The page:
Explorer on a hoist. This will represent a major savings in
    diagnostic labor costs compared with removing the unit to a
    workbench.

    The steering gear also is now easier to service, reducing labor
    from 1.6 to 1.0 hour, which represents an estimated $36 repair
    savings to the customer. Headlamp service also is easier – and will
    cost $15 less at typical repair rates.

    # # #



    08/04/2000

    EMBARGOED UNTIL AUG. 4, 2000

    NVH

    “We listened to every area of Explorer to make dramatic
    improvements in noise, vibration and harshness levels. We worked
    hard up front to prevent unwanted noise. By doing that, customers
    end up with a better quality vehicle and a more satisfying ownership
    experience.”


            - Ray Nicosia,
    Vehicle Engineering Manager

    • Improved rigidity via a fully boxed frame with a
      350-percent increase in torsional stiffness and 26-percent reduction
      in bending
    • Interior sound quality carefully studied to improve
      speech intelligibility
    • Body sculpted for less wind resistance with glass and
      door edges shifted out of the airflow
    • Improved inherent powertrain NVH, as well as revised
      engine, transmission and exhaust mounts
    • Additional and improved sound controls, including
      micro-cellular body mounts, more isolated muffler, new dual door
      seals, better sound insulation in the hood, wheel wells, fenders,
      pillars and driveshaft tunnel

    Developing an all-new SUV means worrying about the major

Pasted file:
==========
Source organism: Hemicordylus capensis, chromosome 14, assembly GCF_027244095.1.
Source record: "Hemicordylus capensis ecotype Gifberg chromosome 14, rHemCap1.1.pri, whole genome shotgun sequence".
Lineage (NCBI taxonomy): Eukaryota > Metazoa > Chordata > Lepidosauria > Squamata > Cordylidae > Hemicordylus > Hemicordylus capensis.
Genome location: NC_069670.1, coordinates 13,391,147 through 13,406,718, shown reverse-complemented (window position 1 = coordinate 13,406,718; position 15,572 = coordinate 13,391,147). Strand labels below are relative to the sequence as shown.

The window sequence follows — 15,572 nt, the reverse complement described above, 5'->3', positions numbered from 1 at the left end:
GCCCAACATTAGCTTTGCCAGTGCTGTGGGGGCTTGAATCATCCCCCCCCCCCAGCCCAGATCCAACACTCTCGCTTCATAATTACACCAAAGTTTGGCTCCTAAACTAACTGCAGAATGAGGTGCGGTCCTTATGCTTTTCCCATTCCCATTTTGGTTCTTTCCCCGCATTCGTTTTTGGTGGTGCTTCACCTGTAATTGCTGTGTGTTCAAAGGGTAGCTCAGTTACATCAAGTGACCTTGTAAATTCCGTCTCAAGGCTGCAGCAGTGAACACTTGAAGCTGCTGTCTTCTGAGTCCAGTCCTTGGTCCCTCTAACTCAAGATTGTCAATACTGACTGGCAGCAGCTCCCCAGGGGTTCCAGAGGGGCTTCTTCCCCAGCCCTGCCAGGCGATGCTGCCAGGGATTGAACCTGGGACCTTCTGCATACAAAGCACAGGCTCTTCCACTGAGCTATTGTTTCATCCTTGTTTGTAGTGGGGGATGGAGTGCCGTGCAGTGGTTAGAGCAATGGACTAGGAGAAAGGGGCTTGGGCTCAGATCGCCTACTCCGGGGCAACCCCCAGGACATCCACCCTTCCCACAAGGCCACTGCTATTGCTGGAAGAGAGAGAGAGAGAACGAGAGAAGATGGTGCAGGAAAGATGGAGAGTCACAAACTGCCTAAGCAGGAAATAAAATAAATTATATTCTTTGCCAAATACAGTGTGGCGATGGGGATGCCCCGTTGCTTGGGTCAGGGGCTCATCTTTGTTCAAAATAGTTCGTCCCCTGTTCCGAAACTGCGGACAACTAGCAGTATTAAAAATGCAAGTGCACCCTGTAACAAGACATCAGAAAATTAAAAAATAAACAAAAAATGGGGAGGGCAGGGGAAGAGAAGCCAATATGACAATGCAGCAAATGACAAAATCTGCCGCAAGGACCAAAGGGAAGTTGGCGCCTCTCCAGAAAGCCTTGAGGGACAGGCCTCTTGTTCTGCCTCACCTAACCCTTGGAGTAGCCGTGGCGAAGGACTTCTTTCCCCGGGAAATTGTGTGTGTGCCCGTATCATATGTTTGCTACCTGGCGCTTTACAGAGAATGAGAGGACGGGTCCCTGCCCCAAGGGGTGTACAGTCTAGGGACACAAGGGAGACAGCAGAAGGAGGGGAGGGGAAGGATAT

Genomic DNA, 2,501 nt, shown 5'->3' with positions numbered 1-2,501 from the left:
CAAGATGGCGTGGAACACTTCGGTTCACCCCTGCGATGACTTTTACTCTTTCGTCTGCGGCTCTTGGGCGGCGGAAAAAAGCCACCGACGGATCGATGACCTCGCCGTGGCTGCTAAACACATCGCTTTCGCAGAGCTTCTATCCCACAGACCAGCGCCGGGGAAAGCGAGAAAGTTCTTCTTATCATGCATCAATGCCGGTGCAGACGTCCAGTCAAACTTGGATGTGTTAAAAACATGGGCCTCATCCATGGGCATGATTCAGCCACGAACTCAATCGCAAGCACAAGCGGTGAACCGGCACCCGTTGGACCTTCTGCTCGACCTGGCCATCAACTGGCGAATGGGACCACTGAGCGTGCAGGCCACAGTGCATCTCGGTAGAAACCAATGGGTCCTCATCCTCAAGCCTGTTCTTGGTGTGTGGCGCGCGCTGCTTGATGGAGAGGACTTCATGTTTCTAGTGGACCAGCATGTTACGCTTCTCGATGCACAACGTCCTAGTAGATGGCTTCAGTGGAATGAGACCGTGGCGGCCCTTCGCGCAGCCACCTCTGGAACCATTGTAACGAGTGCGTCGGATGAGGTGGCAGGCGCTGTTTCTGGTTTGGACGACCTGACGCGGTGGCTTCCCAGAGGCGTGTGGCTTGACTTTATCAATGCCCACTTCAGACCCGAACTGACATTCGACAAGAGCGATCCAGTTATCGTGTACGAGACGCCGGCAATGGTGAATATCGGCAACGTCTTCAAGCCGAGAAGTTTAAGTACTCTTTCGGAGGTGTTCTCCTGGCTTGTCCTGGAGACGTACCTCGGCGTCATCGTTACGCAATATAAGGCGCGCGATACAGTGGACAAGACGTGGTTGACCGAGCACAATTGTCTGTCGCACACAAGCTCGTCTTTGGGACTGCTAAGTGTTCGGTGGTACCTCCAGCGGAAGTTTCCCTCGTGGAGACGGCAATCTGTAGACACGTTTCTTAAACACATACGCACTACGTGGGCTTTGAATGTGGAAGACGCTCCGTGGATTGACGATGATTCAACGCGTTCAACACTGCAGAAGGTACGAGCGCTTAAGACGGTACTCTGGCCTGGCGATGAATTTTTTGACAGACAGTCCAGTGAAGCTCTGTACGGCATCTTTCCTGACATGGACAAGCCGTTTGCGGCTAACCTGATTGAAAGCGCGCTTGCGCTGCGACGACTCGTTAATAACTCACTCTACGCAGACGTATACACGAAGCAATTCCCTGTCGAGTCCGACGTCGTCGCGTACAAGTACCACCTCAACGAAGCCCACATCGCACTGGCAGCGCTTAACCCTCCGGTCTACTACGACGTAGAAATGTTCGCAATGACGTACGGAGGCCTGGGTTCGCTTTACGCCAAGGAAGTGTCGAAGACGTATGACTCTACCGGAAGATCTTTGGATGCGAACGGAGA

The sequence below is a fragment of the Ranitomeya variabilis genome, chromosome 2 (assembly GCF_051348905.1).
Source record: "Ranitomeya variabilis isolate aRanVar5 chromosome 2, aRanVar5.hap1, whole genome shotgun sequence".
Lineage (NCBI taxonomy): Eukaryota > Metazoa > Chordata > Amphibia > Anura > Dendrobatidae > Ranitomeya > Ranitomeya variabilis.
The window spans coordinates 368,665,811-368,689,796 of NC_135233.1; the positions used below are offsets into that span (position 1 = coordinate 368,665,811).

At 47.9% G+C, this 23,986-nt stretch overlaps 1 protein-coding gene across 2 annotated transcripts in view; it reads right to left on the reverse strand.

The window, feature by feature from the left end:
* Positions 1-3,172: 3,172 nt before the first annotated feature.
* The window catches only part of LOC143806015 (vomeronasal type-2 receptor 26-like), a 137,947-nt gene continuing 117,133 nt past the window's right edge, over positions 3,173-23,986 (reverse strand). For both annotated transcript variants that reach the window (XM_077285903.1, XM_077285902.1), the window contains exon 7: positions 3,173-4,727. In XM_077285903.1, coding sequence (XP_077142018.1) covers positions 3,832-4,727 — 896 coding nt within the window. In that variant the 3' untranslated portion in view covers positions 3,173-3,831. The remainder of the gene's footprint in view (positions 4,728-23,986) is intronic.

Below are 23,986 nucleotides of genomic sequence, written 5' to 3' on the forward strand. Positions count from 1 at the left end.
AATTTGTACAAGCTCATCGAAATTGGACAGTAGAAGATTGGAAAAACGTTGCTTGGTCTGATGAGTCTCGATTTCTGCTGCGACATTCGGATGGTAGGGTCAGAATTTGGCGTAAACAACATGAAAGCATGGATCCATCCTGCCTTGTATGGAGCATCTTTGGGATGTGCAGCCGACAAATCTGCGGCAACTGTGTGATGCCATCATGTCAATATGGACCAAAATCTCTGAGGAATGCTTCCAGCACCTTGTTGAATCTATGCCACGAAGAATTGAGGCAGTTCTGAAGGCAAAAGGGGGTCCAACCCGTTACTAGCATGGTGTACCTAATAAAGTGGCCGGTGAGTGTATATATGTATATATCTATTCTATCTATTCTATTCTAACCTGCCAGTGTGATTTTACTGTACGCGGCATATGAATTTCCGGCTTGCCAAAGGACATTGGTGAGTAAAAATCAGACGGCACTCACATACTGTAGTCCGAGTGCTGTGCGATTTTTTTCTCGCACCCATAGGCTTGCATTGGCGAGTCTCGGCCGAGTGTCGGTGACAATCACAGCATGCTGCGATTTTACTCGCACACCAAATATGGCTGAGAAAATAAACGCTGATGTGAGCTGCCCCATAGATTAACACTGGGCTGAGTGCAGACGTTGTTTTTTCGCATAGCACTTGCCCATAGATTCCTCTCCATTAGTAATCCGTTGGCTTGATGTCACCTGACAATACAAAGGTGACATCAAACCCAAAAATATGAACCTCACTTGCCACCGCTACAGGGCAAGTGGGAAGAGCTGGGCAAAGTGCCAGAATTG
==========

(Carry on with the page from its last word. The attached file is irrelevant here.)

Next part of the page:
innovations – including Explorer’s all-new suspension, exterior
    design and major safety upgrades. But the development team also
    worried extensively about the details – including many items that
    customers never will hear.
    Creating a quieter and more pleasant cabin environment, as well as
    reducing overall noise, vibration and harshness (NVH) levels, were
    major factors when developing the Explorer.

    “Explorer is more than just another sport-utility vehicle. It is
    a statement of excellence that continues to redefine the SUV
    experience,” explains Chief Program Engineer Steve von Foerster.
    “Our goal was to create one of the quietest cabins available in an
    SUV through an intense focus by engineers to reduce road, wind and
    powertrain noise.”

    Noise, Vibration and Harshness

    Movement is vibration, and vibration that reaches the passenger
    compartment in the right frequencies is noise. A vehicle contains
    moving parts, and, when the vehicle itself is in motion, new
    variables are introduced. The science of managing these factors in
    automobile design is called NVH – noise, vibration and
    harshness.

    “We had more than 1,000 NVH targets,” says Ray Nicosia. “The
    targets fall into three main categories: road noise, wind noise and
    powertrain noise. No area of the vehicle was immune from
    scrutiny.”

    One of the areas the Explorer team focused on is the Articulation
    Index, which is a scientific measurement of the ability of people to
    understand sounds or speech within the cabin.

    Engineers placed artificial human heads, equipped with microphone
    “ears,” in the front and rear seating positions to measure the kinds
    of sounds that would interfere with occupants’ ability to hold a